The key question is how much of Social Security's financing gap should be closed by cutting benefits versus raising taxes. My view is that retirements are at risk. The need for retirement income is increasing as people are living longer, health care costs are soaring, and two-thirds will need some long-term care.
At the same time, the retirement system is contracting. The Center for Retirement Research's National Retirement Risk Index shows that 53% of households are at risk of not being able to maintain their pre-retirement living standards once they stop working. Given this outlook, while any package will involve some compromise, we should be careful about large cuts in benefits.
Solving Social Security's financing challenge requires some combination of increased revenues and slowing of benefit growth. On the revenue side, some attractive proposals include increasing the contribution and benefit base gradually to a level covering 90% of total national earnings (about $180,000 at current income levels) and gradually eliminating the tax exclusion for group health insurance so that both employee and employer premiums are covered by the payroll (and income) tax.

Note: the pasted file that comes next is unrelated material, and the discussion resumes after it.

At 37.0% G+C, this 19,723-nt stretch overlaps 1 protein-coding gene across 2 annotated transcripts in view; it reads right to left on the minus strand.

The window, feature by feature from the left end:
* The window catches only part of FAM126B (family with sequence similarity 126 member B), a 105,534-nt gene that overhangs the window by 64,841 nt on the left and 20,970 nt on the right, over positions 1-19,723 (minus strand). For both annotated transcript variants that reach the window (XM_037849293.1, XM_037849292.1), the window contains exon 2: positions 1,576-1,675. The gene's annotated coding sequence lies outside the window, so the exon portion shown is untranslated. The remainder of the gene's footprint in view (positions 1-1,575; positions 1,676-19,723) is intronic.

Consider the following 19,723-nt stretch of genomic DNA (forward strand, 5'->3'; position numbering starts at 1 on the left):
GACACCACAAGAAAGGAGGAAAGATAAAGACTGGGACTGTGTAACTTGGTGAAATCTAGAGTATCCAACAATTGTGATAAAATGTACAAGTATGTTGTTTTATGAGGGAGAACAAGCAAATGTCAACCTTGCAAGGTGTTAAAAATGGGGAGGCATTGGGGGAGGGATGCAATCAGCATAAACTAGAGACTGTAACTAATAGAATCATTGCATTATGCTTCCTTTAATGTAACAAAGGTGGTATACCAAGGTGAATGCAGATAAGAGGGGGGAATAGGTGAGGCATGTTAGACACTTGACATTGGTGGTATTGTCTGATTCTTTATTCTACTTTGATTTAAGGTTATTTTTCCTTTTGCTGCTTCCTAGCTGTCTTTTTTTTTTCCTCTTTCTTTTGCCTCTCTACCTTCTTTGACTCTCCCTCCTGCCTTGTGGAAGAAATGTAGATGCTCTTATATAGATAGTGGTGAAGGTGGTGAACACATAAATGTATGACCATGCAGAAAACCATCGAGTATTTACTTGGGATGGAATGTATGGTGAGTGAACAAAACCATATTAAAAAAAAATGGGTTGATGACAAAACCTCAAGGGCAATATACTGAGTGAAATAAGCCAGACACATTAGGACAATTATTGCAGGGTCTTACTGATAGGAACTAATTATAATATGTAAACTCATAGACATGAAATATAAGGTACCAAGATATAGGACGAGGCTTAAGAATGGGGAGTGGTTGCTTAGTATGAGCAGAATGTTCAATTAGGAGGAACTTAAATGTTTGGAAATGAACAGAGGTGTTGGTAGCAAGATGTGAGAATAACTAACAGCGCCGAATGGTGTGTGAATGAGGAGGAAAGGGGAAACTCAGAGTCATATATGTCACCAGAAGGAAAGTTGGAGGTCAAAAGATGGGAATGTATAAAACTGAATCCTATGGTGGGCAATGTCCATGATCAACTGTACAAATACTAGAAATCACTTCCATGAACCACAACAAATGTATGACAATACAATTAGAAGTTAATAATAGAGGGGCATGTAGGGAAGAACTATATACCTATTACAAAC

No one wants benefit cuts, but two possible options include increasing the full retirement age (after it reaches 67) to keep pace with improvements in longevity and adopting a "chain-weighted" consumer price index for Social Security's cost-of-living adjustment. Adverse effects of the COLA adjustment on the low-income or the very old could be offset by increasing the minimum benefit or making a 5% adjustment at, say, age 85.
In short, everyone who cares about retirement security should welcome the restoration of the payroll tax. This change brings the deficit back into manageable territory. Let's take advantage of this opportunity to eliminate the shortfall and really take Social Security out of fiscal policy debates.
Alicia Munnell is the director for the Center for Retirement Research at Boston College.
More on MarketWatch and MSN Money:
- Should Obamacare cover Nicorette?
- Stricter rules for adjustable-rate mortgages
- 7 top nations for dodging taxes a la Depardieu
- 6 changes to Social Security in 2013
- Did the government make a Social Security goof?
- Downside of a higher retirement age